The Reading Lesson: Michael Ondaatje and the Patients of Desire

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Author: Stephen Scobie
Editor: Sara Constantakis
Date: 2006
From: Novels for Students(Vol. 23)
Publisher: Gale
Document Type: Critical essay
Length: 4,888 words

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I. A Man Falls, Burning, from the Sky

This image--arresting, violent, beautiful--occurs towards the beginning of Michael Ondaatje's Booker Prize-winning novel The English Patient. For Ondaatje himself, quite literally, it was this image that began the novel. He has explained in an interview, "I usually begin books in a dream-like--no, that sounds a little esoteric. But I had this little fragment of a guy who had crashed in the desert. I didn't know who he was, or anything" ("In the Skin" 69). All of the characters in The English Patient are bound together by love and loss, by absence and desire. At the centre of the pattern, controlling it by her terrible absence, is Katharine Clifton....

It is typical of Ondaatje that he would begin his book with an image, rather than a character or a plot; his sensibility as a writer is grounded in poetry, and all his "novels" may be described as poetic novels. As his international reputation has grown, and as reviewers in Britain and the United States have attempted to introduce his previous work to their readers, even The Collected Works of Billy the Kid has been described as a novel. That is a very loose description, but it is symptomatic of the way in which Ondaatje's approach to narrative by way of the image has been assimilated, sometimes misleadingly, into more conventional categories. Billy the Kid is in fact a mixture of genres--prose narrative, lyric poem, collage text, and illustrated text--but it is perhaps best summed up by its seldom quoted subtitle, Left Handed Poems. Poems, that is, that come to you in a devious manner, like the reversed photographic negative that first gave rise to the legend that Billy the Kid was a left-handed gun. A gunman's poems; sinister.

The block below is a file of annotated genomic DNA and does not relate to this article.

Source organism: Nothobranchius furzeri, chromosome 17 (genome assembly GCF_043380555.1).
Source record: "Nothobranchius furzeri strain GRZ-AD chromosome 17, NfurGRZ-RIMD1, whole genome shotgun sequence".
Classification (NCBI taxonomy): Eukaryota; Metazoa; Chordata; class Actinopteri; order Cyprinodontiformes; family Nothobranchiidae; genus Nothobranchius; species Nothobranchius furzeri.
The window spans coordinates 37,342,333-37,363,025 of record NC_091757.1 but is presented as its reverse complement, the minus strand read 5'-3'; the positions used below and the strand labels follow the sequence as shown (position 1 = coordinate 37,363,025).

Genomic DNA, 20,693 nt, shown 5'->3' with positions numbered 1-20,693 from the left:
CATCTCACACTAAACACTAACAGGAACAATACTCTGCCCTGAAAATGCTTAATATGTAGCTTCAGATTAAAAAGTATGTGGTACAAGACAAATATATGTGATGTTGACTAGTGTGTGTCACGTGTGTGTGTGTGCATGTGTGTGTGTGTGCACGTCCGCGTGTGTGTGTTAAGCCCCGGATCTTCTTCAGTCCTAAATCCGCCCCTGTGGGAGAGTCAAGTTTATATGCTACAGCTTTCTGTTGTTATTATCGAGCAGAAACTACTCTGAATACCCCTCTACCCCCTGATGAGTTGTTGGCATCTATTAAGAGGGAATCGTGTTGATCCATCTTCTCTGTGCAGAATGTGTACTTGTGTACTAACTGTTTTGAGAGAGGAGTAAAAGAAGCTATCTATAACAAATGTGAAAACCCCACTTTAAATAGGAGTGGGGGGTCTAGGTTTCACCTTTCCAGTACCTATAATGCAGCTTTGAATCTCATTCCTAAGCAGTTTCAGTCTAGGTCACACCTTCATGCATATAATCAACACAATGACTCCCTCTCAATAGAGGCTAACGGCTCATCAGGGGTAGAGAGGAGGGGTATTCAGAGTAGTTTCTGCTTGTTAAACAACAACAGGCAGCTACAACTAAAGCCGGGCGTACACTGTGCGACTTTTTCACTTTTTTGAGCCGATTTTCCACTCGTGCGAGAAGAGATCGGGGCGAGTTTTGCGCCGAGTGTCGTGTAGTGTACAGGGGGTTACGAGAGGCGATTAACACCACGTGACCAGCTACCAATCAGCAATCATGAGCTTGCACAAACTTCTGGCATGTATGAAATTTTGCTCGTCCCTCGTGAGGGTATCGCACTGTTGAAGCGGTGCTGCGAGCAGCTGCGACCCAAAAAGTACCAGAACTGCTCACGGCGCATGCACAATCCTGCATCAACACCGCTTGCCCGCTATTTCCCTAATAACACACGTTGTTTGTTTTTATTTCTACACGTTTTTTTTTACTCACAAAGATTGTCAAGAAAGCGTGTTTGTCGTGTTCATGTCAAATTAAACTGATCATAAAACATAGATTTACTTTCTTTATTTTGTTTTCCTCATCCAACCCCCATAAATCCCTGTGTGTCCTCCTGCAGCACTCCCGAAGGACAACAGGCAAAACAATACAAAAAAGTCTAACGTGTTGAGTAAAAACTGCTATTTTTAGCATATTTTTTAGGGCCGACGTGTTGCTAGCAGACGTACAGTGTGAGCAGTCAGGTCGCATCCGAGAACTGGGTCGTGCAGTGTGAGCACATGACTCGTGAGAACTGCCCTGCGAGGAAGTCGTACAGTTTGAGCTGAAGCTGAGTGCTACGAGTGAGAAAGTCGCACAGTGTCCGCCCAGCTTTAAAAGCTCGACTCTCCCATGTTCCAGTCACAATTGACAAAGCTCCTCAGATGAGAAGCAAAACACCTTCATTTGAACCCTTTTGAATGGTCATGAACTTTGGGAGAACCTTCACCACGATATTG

Often, then, a critical response to Ondaatje's novels will have to adopt the techniques of talking about poetry as much as, if not more than, the techniques of talking about fiction. An examination of patterns of image, symbol, and metaphor will lead the reader into the book as readily as a more conventional investigation of characterization or plot. Over the years, Ondaatje has moved closer to the stance of a traditional novelist, and The English Patient is perhaps his most accomplished novel so far, but it is still an image that engenders and dominates the book.

This image, of a burning man falling into the desert, has all kinds of symbolic or mythological resonances (Lucifer, for instance, falling into hell--and the third page of Ondaatje's novel does cite the Miltonic phrase "the war in heaven"), but it also poses obvious questions of narrative. "I didn't know who he was," Ondaatje confesses, so the business of the novel becomes the telling of a story to explain who he was. How did he get there? Why was he burning? What happened next?

So a story begins, and unwinds compellingly before us; and as Ondaatje slowly, deviously circles the plot back towards its opening/climactic image, the moment when...

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Gale Document Number: GALE|H1420071632